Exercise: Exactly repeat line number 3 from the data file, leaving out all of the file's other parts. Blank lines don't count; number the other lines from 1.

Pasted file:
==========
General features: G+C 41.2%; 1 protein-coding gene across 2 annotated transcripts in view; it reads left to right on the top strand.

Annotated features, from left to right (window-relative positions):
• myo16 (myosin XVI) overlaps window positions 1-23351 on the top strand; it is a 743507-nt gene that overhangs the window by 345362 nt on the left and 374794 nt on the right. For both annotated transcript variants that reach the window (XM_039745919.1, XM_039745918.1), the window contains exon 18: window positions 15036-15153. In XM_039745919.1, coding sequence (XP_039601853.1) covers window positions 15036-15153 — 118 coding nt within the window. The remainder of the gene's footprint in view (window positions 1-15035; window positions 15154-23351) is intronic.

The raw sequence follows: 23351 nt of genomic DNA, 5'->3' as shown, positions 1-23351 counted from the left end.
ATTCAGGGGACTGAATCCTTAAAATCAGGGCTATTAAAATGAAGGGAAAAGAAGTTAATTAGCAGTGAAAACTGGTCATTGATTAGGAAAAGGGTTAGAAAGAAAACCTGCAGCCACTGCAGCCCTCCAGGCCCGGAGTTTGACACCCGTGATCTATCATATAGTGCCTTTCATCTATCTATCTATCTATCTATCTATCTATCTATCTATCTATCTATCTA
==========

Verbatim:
• myo16 (myosin XVI) overlaps window positions 1-23351 on the top strand; it is a 743507-nt gene that overhangs the window by 345362 nt on the left and 374794 nt on the right. For both annotated transcript variants that reach the window (XM_039745919.1, XM_039745918.1), the window contains exon 18: window positions 15036-15153. In XM_039745919.1, coding sequence (XP_039601853.1) covers window positions 15036-15153 — 118 coding nt within the window. The remainder of the gene's footprint in view (window positions 1-15035; window positions 15154-23351) is intronic.